Yes, that, I appreciate. Because in many countries, especially in Europe, we don’t know how to handle it. And so I like this, I love this freedom. Because it should not be a subject anymore. For an artist like me, I feel this freedom, and it’s making me much more creative. I’m convinced of it.

Let’s talk about Pacific Chill. It reminds me of the fruit trees around LA.

During the past show [City of Stars], I was sharing a lunch with Alex and we were discussing the inspiration. And for him it was still kind of a mystery—for a perfumer, what kind of inspiration do you have in LA? And I say, well, that’s very simple. It can be being in front of the ocean in Malibu, and just looking at the ocean, imagining Asia in the distance. You can point to Asia—they are all other people of civilization. And I love the idea of connecting sensations. And so this inspiration was the beach. For “California Dream” it was the sunrise, for “City of Stars” it was the sunset. Well, I was drinking this juice for four days every morning. I say, ‘Well, this is the capital of well-being for 70 years, and it’s also the capital of all the excesses.’ I love this kind of contrast. Because in my art, I like these contrasts, associating the darkness with the light. We were surrounded by the trees, and I was smelling like blackcurrant. And I say, ‘Well, that’s it. I’m drinking something that I’ve appreciated for four days.’ And I’m thinking, ‘How can I associate carrot with orange, and with the start of blackcurrant? I think it’s a perfume.’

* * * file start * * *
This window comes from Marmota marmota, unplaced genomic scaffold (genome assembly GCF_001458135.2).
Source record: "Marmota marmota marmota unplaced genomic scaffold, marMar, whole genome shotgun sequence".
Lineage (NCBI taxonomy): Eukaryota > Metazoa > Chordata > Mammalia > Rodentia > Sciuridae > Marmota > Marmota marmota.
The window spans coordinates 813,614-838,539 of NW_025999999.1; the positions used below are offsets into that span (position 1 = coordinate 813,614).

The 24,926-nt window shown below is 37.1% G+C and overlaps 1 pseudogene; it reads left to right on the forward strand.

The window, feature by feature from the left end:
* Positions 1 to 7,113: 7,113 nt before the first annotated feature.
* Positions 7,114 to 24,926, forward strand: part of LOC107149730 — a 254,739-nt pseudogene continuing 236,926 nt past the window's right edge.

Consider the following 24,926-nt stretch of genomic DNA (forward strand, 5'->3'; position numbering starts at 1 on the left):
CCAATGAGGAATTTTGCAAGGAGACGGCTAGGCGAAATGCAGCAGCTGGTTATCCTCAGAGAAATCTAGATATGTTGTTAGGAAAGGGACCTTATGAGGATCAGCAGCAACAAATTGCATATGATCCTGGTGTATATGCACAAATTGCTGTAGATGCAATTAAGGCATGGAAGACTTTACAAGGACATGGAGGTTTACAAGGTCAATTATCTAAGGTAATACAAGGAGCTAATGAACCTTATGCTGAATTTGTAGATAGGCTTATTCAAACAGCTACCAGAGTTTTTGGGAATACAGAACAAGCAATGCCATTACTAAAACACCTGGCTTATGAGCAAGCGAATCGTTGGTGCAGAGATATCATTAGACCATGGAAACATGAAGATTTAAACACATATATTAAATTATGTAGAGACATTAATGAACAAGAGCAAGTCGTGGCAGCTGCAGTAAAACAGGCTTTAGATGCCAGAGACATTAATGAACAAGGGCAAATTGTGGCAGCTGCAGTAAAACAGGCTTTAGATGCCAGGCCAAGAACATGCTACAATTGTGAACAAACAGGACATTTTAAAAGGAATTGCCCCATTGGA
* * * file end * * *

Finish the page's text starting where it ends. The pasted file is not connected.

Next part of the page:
And Pacific Chill is born. How do you define ‘chill’? What does chill mean to you?

Well, ‘chill’ is complicated in French. I think chill is to be relaxed, but knowing what you really enjoy. To chill for me is a kind of mindset, you know. So it’s not only feeling well, it’s psychological. It’s being in a kind of mind without any drugs

Image Courtesy Louis Vuitton.

Still Life by Kenji Toma.

Portraiture by Jonathan Hedrick.

Image Courtesy Louis Vuitton.

Written by Matthew Bedard

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Louis Vuitton, Pacific Chill, Jacques Cavallier-Belletrud, Alex Israel, Matthew Bedard, The Critical Mass Issue